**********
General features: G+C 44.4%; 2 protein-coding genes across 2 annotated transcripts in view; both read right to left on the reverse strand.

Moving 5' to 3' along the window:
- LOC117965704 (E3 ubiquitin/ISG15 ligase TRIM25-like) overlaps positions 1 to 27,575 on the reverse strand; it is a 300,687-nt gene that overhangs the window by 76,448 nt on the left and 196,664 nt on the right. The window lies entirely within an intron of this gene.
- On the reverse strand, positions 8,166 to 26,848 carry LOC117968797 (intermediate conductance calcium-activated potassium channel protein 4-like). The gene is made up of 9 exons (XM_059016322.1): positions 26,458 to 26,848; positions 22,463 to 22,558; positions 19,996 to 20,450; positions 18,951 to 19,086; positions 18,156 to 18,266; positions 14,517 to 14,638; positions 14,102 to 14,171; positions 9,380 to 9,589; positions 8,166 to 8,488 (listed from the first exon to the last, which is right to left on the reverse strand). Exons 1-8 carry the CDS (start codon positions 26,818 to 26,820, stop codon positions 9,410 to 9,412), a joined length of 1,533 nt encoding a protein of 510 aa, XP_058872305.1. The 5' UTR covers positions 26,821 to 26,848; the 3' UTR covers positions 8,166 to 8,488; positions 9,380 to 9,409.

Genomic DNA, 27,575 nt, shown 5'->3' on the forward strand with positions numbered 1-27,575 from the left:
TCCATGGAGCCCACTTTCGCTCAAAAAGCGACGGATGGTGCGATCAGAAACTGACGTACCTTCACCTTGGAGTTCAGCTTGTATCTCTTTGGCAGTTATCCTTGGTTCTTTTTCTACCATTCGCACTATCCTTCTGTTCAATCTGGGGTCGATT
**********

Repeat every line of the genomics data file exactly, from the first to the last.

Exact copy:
General features: G+C 44.4%; 2 protein-coding genes across 2 annotated transcripts in view; both read right to left on the reverse strand.

Moving 5' to 3' along the window:
- LOC117965704 (E3 ubiquitin/ISG15 ligase TRIM25-like) overlaps positions 1 to 27,575 on the reverse strand; it is a 300,687-nt gene that overhangs the window by 76,448 nt on the left and 196,664 nt on the right. The window lies entirely within an intron of this gene.
- On the reverse strand, positions 8,166 to 26,848 carry LOC117968797 (intermediate conductance calcium-activated potassium channel protein 4-like). The gene is made up of 9 exons (XM_059016322.1): positions 26,458 to 26,848; positions 22,463 to 22,558; positions 19,996 to 20,450; positions 18,951 to 19,086; positions 18,156 to 18,266; positions 14,517 to 14,638; positions 14,102 to 14,171; positions 9,380 to 9,589; positions 8,166 to 8,488 (listed from the first exon to the last, which is right to left on the reverse strand). Exons 1-8 carry the CDS (start codon positions 26,818 to 26,820, stop codon positions 9,410 to 9,412), a joined length of 1,533 nt encoding a protein of 510 aa, XP_058872305.1. The 5' UTR covers positions 26,821 to 26,848; the 3' UTR covers positions 8,166 to 8,488; positions 9,380 to 9,409.

Genomic DNA, 27,575 nt, shown 5'->3' on the forward strand with positions numbered 1-27,575 from the left:
TCCATGGAGCCCACTTTCGCTCAAAAAGCGACGGATGGTGCGATCAGAAACTGACGTACCTTCACCTTGGAGTTCAGCTTGTATCTCTTTGGCAGTTATCCTTGGTTCTTTTTCTACCATTCGCACTATCCTTCTGTTCAATCTGGGGTCGATT